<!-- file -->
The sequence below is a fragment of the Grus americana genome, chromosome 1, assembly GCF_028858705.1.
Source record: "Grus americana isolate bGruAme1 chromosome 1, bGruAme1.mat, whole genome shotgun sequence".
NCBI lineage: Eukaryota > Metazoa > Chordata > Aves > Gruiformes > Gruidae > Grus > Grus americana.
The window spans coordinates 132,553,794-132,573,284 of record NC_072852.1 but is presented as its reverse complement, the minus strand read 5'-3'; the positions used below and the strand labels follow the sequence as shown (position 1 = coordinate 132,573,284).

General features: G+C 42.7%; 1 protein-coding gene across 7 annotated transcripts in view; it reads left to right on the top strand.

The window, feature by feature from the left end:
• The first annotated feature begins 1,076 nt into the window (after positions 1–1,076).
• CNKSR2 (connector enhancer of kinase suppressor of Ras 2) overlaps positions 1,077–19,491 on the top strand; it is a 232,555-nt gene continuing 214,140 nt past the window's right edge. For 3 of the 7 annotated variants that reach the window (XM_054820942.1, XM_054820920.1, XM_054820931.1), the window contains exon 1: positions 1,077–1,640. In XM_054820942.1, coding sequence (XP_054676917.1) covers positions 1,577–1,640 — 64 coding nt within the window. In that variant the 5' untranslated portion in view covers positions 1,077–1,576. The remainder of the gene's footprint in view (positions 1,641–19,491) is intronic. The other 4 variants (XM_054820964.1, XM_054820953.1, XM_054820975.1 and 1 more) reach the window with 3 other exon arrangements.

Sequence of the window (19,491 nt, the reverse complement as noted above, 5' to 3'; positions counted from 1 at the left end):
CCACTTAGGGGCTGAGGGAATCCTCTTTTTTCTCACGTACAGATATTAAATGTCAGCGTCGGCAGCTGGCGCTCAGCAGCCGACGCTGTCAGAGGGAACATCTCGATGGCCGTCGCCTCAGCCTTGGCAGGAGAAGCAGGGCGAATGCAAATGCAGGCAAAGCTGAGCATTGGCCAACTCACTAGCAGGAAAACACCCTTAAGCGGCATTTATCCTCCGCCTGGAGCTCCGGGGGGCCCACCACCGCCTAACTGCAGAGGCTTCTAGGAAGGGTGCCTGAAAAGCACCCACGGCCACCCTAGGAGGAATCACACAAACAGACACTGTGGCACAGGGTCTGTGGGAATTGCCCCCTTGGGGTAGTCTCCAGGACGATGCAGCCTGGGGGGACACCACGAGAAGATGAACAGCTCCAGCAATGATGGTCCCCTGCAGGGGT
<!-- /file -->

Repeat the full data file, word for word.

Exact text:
The sequence below is a fragment of the Grus americana genome, chromosome 1, assembly GCF_028858705.1.
Source record: "Grus americana isolate bGruAme1 chromosome 1, bGruAme1.mat, whole genome shotgun sequence".
NCBI lineage: Eukaryota > Metazoa > Chordata > Aves > Gruiformes > Gruidae > Grus > Grus americana.
The window spans coordinates 132,553,794-132,573,284 of record NC_072852.1 but is presented as its reverse complement, the minus strand read 5'-3'; the positions used below and the strand labels follow the sequence as shown (position 1 = coordinate 132,573,284).

General features: G+C 42.7%; 1 protein-coding gene across 7 annotated transcripts in view; it reads left to right on the top strand.

The window, feature by feature from the left end:
• The first annotated feature begins 1,076 nt into the window (after positions 1–1,076).
• CNKSR2 (connector enhancer of kinase suppressor of Ras 2) overlaps positions 1,077–19,491 on the top strand; it is a 232,555-nt gene continuing 214,140 nt past the window's right edge. For 3 of the 7 annotated variants that reach the window (XM_054820942.1, XM_054820920.1, XM_054820931.1), the window contains exon 1: positions 1,077–1,640. In XM_054820942.1, coding sequence (XP_054676917.1) covers positions 1,577–1,640 — 64 coding nt within the window. In that variant the 5' untranslated portion in view covers positions 1,077–1,576. The remainder of the gene's footprint in view (positions 1,641–19,491) is intronic. The other 4 variants (XM_054820964.1, XM_054820953.1, XM_054820975.1 and 1 more) reach the window with 3 other exon arrangements.

Sequence of the window (19,491 nt, the reverse complement as noted above, 5' to 3'; positions counted from 1 at the left end):
CCACTTAGGGGCTGAGGGAATCCTCTTTTTTCTCACGTACAGATATTAAATGTCAGCGTCGGCAGCTGGCGCTCAGCAGCCGACGCTGTCAGAGGGAACATCTCGATGGCCGTCGCCTCAGCCTTGGCAGGAGAAGCAGGGCGAATGCAAATGCAGGCAAAGCTGAGCATTGGCCAACTCACTAGCAGGAAAACACCCTTAAGCGGCATTTATCCTCCGCCTGGAGCTCCGGGGGGCCCACCACCGCCTAACTGCAGAGGCTTCTAGGAAGGGTGCCTGAAAAGCACCCACGGCCACCCTAGGAGGAATCACACAAACAGACACTGTGGCACAGGGTCTGTGGGAATTGCCCCCTTGGGGTAGTCTCCAGGACGATGCAGCCTGGGGGGACACCACGAGAAGATGAACAGCTCCAGCAATGATGGTCCCCTGCAGGGGT